The Commonwealth's final contention is that it was an abuse of discretion for the trial judge to grant the stay because the defendant's appeal had no reasonable likelihood of success, and that therefore the single justice erred in declining to revoke the stay. A brief review of the most substantial issues raised by the defendant, without in any way prejudging the merits of the defendant's full appeal, demonstrates that no such abuse occurred. For example, the defendant argues that the trial judge instructed the jury erroneously on the concept of malice when he said, inter alia, that "malice is implied from any deliberate or cruel crime against another." The defendant also raises a possibly successful evidentiary contention. He argues, on grounds of irrelevancy

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and undue prejudice, that the Commonwealth should not have been allowed to introduce evidence that the defendant, during his training as a police officer, had shot at human silhouettes with a "maximum score circle" located in the heart area. We cannot say that each of these issues is so frivolous that the judge must have abused his discretion by deeming the case worthy of presentation to an appellate court.

For the foregoing reasons we conclude that the single justice did not err in declining to make an independent exercise of discretion on the Commonwealth's application, nor did he err in ruling that the trial judge had not abused his discretion in granting the stay of execution. Therefore, we affirm the order of the single justice denying the Commonwealth's motion to revoke the stay of execution.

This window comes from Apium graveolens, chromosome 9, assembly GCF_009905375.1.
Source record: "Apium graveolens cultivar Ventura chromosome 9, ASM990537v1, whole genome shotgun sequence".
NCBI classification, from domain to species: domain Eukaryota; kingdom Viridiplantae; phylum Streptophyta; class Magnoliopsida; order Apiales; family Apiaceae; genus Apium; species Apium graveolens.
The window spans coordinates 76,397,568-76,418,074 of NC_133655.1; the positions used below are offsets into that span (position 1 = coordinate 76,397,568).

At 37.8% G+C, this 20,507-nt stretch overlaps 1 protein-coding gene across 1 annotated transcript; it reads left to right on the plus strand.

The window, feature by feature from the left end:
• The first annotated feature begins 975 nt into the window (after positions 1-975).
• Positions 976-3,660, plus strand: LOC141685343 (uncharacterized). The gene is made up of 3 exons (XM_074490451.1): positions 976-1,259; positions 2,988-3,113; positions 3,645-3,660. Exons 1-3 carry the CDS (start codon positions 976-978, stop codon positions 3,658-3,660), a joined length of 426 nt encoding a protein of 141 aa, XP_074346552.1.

So ordered.


FOOTNOTES

[Note 1] General Laws c. 279, Section 4, governed stays of execution of sentence for crimes not punishable by death, prior to July 1, 1979, the effective date of Mass. R. Crim. P. 31 (a), 378 Mass. 902 . The former version of Section 4, as amended through St. 1972, c. 740, Section 17, contained the following language: "If sentence is imposed upon conviction of a crime not punishable by death, the reservation, filing or allowance of exceptions or the entry of an appeal shall not stay the execution of the sentence unless the justice imposing it, or a justice of the supreme judicial court or a justice of the appeals court, determines in his discretion that execution of said sentence should be stayed pending the final determination of such exceptions or appeal . . . ." This provision was deleted by St. 1979, c. 344, Sections 49, 51, effective July 1, 1979 (prior to the action of the single justice in this case).

Although both parties inappropriately focus their arguments on the language of this former version of G. L. c. 279, Section 4, their arguments fairly raise the issue of the applicability and construction of the similar language of rule 31 (a), which became effective on the same day that the amendment of G. L. c. 279, Section 4, took effect.

[Note 2] By contrast, the single justice was in a disadvantageous position to perform a de novo review of the trial judge's decision because he received neither a trial transcript nor a transcript of the hearing on the motion to stay execution of the sentence.